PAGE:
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Common iPod Problems Fixed

My iPod Will Not Turn On | It Locked Me Out | Exclamation Point Madness | My iPod is Unhappy | iTunes Isn't Syncing | Music won't play on my iPod | Web Resources

Well, actually, I can even do a little bit better than basic. To be honest, iPods aren't really all that complicated, but when something happens to them and they stop working, it could mean the end of the music world for some of us and we certainly don't want that to happen. So, it's very important to understand what's going on with your iPod so you can get it fixed as quickly as possible.

Below, you'll find four of the most common iPod problems, including the "locking up" issue mentioned in today's question. The explanations of these problems really should help out a lot of you music lovers out there. Oh, and of course, I'm going to give you some tips on how you can go about actually fixing those problems too. Okay, here we go!

My iPod Will Not Turn On

This can be caused by several possibilities. Check each one in this order to find out what's wrong.

Make sure the "hold" switch is off.


  1. The hold switch is located on the top of the iPod. When it's pushed toward the headphones jack, you'll see an orange patch. This means the Hold switch is on and you need to turn it off.
  2. Slide the hold switch away from the headphones jack.
  3. Press any button to turn on the iPod.

Make sure the battery is charged.


iPod won't turn on if the battery is empty. Instead, a low battery screen will appear for about 3 seconds.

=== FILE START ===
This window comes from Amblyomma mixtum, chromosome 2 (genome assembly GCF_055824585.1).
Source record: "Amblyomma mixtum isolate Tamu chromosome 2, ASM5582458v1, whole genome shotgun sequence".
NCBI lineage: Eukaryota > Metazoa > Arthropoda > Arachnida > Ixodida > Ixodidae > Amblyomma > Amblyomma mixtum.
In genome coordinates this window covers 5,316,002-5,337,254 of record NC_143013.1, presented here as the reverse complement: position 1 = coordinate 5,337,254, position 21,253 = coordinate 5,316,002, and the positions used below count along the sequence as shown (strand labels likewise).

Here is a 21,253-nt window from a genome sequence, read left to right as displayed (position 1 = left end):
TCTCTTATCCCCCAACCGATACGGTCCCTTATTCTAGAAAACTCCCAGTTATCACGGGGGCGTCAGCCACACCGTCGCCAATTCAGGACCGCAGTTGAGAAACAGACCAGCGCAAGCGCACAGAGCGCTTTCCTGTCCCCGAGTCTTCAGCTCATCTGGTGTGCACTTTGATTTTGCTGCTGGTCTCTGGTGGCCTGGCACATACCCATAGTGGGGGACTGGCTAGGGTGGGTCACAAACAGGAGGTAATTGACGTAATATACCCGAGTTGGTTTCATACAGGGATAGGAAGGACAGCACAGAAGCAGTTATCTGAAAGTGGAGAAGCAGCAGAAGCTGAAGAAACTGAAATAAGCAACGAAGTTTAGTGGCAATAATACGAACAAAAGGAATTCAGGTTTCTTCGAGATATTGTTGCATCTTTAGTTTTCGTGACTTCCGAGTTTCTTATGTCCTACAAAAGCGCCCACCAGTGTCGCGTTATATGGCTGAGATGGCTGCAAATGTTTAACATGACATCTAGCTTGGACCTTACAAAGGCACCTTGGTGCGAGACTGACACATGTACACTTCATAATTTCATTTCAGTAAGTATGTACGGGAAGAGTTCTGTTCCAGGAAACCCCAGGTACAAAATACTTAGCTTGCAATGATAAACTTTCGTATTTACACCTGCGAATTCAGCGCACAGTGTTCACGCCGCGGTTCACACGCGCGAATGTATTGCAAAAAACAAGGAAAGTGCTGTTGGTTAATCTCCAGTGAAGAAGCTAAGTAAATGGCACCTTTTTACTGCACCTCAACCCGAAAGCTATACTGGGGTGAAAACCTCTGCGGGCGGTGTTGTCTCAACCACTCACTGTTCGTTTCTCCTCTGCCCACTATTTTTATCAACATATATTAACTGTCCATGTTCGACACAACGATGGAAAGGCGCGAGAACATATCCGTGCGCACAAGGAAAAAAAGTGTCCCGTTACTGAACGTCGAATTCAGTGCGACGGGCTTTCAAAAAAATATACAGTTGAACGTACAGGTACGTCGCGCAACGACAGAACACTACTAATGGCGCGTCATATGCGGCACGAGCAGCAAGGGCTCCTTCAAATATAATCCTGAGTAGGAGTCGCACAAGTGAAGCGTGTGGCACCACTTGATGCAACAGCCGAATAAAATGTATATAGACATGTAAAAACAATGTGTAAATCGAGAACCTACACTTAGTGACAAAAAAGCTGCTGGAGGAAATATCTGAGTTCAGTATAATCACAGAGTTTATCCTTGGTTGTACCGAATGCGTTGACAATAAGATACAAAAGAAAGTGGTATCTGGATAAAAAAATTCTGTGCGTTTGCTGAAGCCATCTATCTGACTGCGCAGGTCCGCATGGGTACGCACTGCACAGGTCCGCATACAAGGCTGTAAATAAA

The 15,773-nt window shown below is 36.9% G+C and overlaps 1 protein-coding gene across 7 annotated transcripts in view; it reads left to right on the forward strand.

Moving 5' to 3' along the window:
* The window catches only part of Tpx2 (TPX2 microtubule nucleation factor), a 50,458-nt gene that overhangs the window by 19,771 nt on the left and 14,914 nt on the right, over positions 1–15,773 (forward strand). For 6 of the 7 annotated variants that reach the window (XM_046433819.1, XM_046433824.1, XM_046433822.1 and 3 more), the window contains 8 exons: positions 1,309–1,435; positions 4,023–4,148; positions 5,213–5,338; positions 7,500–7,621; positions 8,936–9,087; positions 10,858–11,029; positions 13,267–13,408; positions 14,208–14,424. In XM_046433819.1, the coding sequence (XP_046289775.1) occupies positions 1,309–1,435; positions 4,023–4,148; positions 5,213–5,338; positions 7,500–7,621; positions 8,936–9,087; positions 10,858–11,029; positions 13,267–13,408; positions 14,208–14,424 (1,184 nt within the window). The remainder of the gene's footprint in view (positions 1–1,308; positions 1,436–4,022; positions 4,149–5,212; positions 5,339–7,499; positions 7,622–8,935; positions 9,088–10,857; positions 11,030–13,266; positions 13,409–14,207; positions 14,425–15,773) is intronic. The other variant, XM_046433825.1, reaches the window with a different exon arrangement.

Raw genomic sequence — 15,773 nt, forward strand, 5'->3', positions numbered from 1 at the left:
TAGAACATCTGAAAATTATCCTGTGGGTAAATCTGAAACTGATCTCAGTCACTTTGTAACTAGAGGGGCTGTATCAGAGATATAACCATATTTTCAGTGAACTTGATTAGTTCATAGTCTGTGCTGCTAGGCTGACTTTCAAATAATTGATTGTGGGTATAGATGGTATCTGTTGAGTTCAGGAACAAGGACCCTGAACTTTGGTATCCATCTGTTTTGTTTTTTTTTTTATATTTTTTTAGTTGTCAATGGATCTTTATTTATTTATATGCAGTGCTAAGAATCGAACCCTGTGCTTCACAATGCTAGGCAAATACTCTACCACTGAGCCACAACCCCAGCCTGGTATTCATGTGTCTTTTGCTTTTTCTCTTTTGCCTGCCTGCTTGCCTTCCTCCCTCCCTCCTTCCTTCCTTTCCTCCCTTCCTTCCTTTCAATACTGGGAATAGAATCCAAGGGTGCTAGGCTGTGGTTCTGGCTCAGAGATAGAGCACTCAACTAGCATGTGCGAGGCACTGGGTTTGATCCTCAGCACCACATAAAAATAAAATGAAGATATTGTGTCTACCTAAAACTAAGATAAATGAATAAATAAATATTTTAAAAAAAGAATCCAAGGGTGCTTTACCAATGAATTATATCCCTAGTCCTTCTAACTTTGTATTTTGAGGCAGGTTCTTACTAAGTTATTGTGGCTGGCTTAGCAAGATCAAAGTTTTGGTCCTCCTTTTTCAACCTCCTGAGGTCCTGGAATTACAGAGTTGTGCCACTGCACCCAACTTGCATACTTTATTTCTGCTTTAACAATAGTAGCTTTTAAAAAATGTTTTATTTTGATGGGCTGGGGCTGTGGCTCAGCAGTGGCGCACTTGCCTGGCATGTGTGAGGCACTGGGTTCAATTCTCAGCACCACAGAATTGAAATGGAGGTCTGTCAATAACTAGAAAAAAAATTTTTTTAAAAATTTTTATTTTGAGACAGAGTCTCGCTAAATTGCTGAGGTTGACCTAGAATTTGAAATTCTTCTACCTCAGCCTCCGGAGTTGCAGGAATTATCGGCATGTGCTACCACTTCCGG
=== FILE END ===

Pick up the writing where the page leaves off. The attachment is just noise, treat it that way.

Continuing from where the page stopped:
1. Connect the iPod to the Apple iPod power adapter and plug that into an electrical outlet, or connect iPod to your computer's built-in firewire port.
  2. Wait a minute, and then turn on iPod by pressing any button.

Remember: If your battery is completely dead, it will take up to 4 hours for your player to charge completely.

Reset your iPod.


If the above fail, you must reset your iPod.

  1. Make sure the remote's hold switch is off.
  2. Connect the iPod to the power adapter.
  3. Connect the adapter to an outlet.
  4. Press and hold both the PLAY and MENU buttons for 5 seconds, until the Apple logo appears.

It Locked Me Out

Like the person who wrote in and asked this question, I'm sure many of you have run into this same problem too. Your iPod just locks up and no matter what you do, it will not respond. Well, there are several things that could cause this to happen. If you carry your iPod with you while doing various activities, it could put it into a bit of a shock. For example, exercising, jogging, jumping, dancing and even dropping it or running it into walls, etc. could cause your iPod to freeze up on you.

If the iPod is worked too hard, it will automatically activate its protection controls and it will just shut down the hard drive. The best thing to do when this happens is reset the iPod. To do this, hold the Menu and Play/Pause buttons together for approximately 10 seconds. Now, this method is a little different for the various types of iPods. If the suggestion above doesn't work for you, check in your iPod's manual. There should be directions for resetting your specific type of iPod in there. Once the reset is done, you will see the iPod name and Apple logo come up and you should be all set.